After the first few days, I felt good about how I was progressing, but I knew the following two days would be much different.
Saturday began at the tactical ranges with a safety briefing, and thorough explanation of what the basics of fire and movement entailed. Most of the drills this day and Sunday were preceded by a brief rehearsal by all members of the class, which helped a great deal. The lessons of the previous two days were put in to context verbally and with visual aids. The basic ideas of “head-body-weapon”, buddy position awareness, and other simple but important concepts drilled at the square range were added to the instruction. At the end of each team run on a drill Max and or 1st Sgt gave a brief critique of how you did. This wasn’t always good news, but gave you the information you needed to fix mistakes and learn the skills they were trying to teach. Usually, you knew what you were doing wrong, but the end of drill brief was one of the most valuable parts of the class for me.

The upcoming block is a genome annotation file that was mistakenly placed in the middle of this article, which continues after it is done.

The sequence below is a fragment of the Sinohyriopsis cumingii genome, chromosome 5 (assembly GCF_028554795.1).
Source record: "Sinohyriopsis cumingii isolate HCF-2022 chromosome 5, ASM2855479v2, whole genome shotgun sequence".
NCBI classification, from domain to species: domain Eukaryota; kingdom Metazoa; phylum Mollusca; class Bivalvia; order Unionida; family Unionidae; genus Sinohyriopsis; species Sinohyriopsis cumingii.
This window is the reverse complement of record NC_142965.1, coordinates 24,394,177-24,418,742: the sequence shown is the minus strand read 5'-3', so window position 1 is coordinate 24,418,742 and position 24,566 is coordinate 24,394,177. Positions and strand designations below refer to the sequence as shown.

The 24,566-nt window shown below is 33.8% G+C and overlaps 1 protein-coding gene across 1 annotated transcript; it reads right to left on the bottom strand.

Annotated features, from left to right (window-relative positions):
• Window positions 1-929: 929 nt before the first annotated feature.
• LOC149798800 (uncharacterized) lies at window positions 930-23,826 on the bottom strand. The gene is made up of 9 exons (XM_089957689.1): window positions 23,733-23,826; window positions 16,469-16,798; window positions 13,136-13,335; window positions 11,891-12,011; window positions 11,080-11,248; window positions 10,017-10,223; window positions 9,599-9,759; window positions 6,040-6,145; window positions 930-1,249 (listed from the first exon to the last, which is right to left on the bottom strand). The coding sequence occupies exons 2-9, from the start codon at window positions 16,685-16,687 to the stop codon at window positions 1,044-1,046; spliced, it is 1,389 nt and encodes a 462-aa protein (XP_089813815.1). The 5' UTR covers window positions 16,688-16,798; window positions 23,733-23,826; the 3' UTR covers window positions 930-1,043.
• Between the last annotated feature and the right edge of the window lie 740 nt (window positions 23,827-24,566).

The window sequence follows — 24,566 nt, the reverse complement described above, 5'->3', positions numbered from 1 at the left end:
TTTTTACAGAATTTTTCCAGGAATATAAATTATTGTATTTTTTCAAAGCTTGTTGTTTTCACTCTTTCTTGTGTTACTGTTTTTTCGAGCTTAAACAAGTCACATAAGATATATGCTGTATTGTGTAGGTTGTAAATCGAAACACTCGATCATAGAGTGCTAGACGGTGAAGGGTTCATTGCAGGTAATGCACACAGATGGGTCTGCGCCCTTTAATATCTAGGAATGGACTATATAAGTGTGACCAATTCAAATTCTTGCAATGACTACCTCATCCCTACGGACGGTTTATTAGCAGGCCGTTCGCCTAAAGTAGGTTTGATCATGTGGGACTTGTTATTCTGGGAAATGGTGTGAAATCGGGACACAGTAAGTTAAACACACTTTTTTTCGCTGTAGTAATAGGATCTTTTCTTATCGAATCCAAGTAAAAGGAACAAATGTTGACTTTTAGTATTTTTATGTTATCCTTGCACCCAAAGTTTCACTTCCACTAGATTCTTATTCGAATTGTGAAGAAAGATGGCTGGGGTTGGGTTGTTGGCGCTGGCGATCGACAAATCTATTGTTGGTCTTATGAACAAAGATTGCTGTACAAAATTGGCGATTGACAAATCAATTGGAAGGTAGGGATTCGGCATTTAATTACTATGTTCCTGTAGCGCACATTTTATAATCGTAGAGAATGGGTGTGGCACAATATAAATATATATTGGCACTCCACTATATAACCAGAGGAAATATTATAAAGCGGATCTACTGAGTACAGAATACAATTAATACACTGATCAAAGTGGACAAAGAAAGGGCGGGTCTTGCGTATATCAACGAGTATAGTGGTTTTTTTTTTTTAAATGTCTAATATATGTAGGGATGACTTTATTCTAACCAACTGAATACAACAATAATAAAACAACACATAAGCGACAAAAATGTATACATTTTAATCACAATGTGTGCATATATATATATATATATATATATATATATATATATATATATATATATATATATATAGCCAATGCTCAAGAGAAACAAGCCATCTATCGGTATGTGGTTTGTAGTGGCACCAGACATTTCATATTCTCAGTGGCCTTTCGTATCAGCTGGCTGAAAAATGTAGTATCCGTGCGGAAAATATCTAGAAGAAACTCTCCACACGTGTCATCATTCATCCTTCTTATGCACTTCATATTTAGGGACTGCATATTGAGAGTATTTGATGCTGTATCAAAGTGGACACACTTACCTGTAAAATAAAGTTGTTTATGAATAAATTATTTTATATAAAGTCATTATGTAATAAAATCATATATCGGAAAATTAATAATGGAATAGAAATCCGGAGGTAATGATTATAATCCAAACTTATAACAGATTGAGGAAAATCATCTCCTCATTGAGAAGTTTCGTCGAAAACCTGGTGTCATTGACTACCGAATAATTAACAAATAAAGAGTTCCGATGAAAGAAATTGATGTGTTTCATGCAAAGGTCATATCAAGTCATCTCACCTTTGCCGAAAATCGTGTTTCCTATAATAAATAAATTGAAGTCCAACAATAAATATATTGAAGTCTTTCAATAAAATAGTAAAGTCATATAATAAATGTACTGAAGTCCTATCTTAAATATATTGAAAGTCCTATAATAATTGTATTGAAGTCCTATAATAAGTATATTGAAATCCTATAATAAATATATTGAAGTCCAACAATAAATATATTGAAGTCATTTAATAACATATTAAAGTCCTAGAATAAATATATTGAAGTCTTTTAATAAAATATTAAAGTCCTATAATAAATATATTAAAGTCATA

The day started with two man buddy teams firing and moving on individual targets, breaking contact drills, and then moved to larger four man teams. The real stress of this class, for me, was the mental task of remembering all of the things I was supposed to do as part of a team, not just a single man with a rifle. Hitting the targets was by far the easiest part. Remembering the how, why and when of moving and communicating was far more mentally stressful, and the mental stress was far more of a distraction for me then the physical parts. Each added layer of training increased this load in the mind, and you had to pay attention at all times to your teammates locations in order to properly do your job in the team. This was all very new to me, and it was hard to get up to speed without making mistakes. Other classes I had done in the past that included movement were no preparation for this at all. Saturday ended with an introduction to peeling and discussion of the next day’s class. My rifle ran great most of the day except for a magazine related issue early in the day. By the end of Saturday, I was tired, but not exhausted. The next morning I was a little sore, but I think the training plan I used went a long way to preventing that from being worse.